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According to page 29 of Python Essential Reference (4th Edition) by David Beazley:

directly writing a raw UTF-8 encoded string such as 'Jalape\xc3\xb1o' simply produces a nine-character string U+004A, U+0061, U+006C, U+0061, U+0070, U+0065, U+00C3, U+00B1, U+006F, which is probably not what you intended.This is because in UTF-8, the multibyte sequence \xc3\xb1 is supposed to represent the single character U+00F1, not the two characters U+00C3 and U+00B1.

Shouldn't this be 8 characters - not 9? He says: \xc3\xb1 is supposed to represent the single character.

4 Answers 4

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Another superbly comprehensive answer from: comp.lang.python by Steven D'Aprano (I've tried to format it for stackoverflow):

directly writing a raw UTF-8 encoded string such as 'Jalape\xc3\xb1o' simply produces a nine-character string U+004A, U+0061, U+006C, U+0061, U+0070, U+0065, U+00C3, U+00B1, U+006F, which is probably not what you intended.This is because in UTF-8, the multibyte sequence \xc3\xb1 is supposed to represent the single character U+00F1, not the two characters U+00C3 and U+00B1.

This demonstrates confusion of the fundamental concepts, while still accidentally stumbling across the basic facts right. No wonder it is confusing you, it confuses me too! :-)

Encoding does not generate a character string, it generates bytes. So the person you are quoting is causing confusion when he talks about an "encoded string", he should either make it clear he means a string of bytes, or not mention the word string at all. Either of these would work:

  • a UTF-8 encoded byte-string b'Jalape\xc3\xb1o'

  • UTF-8 encoded bytes b'Jalape\xc3\xb1o'

For older versions of Python (2.5 or older), unfortunately the b'' notation does not work, and you have to leave out the b.

Even better would be if Python did not conflate ASCII characters with bytes, and forced you to write byte strings like this:

  • a UTF-8 encoded byte-string b'\x4a\x61\x6c\x61\x70\x65\xc3\xb1\x6f'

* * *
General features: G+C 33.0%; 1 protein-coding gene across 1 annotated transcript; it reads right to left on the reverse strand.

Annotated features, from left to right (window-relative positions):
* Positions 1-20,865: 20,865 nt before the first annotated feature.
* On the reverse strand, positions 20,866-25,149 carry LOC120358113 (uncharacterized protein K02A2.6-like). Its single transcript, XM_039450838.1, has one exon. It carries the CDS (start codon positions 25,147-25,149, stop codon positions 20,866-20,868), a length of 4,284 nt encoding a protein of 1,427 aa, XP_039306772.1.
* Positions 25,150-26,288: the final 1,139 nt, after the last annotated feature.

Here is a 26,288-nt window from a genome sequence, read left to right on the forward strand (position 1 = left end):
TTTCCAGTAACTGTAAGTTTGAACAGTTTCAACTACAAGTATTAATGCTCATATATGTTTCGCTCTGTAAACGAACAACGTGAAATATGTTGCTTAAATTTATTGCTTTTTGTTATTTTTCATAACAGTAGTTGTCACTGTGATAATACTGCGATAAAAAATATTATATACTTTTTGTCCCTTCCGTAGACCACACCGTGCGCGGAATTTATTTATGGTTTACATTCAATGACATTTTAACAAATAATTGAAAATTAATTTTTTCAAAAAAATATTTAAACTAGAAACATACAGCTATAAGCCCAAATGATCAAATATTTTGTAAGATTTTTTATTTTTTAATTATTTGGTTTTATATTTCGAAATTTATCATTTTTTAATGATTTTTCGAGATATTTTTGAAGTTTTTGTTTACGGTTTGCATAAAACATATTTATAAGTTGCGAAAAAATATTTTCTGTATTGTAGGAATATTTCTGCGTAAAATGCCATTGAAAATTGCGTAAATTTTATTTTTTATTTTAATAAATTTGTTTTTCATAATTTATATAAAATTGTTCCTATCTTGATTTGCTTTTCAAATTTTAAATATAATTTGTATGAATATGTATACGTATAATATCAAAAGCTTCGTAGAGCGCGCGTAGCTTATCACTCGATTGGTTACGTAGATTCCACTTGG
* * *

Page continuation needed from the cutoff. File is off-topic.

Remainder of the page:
thus keeping the distinction between ASCII characters and bytes clear. But that would break backwards compatibility way too much, and so Python continues to conflate ASCII characters with bytes, even in Python.

The important thing here is that bytes b'Jalape\xc3\xb1o' consists of nine hexadecimal values, as shown above. Seven of them represent the ASCII characters Jalape and o and two of them are not ASCII. Their meaning depends on what encoding you are using.

(To be precise, even the meaning of the other seven bytes depends on the encoding. Fortunately, or unfortunately as the case may be, most but not all encodings use the same hex values for ASCII characters as ASCII itself does, so I will stop mentioning this and just pretend that character J always equals hex byte 4A. But now you know the truth.)

Since we're using the UTF-8 encoding, the two bytes \xc3\xb1 represent the character ñ, also known as LATIN SMALL LETTER N WITH TILDE. In other encodings, those two bytes will represent something different.

So, I presume that the original person's intention was to get a Unicode text string 'Jalapeño'. If they were wise in the ways of Unicode, they would write one of these:

  • 'Jalape\N{LATIN SMALL LETTER N WITH TILDE}o'
  • 'Jalape\u00F1o'
  • 'Jalape\U000000F1o'
  • 'Jalape\xF1o' # hex
  • 'Jalape\361o' # octal

and be happy. (In Python 2, they would need to prefix all of these with u, to use Unicode strings instead of byte strings.)

But alas they have been misled by those who propagate myths, misunderstandings and misapprehensions about Unicode all over the Internet, and so they looked up ñ somewhere, discovered that it has the double-byte hex value c3b1 in UTF-8, and thought they could write this:

'Jalape\xc3\xb1o'

This does not do what they think it does. It creates a text string, a Unicode string, with NINE characters:

J a l a p e à ± o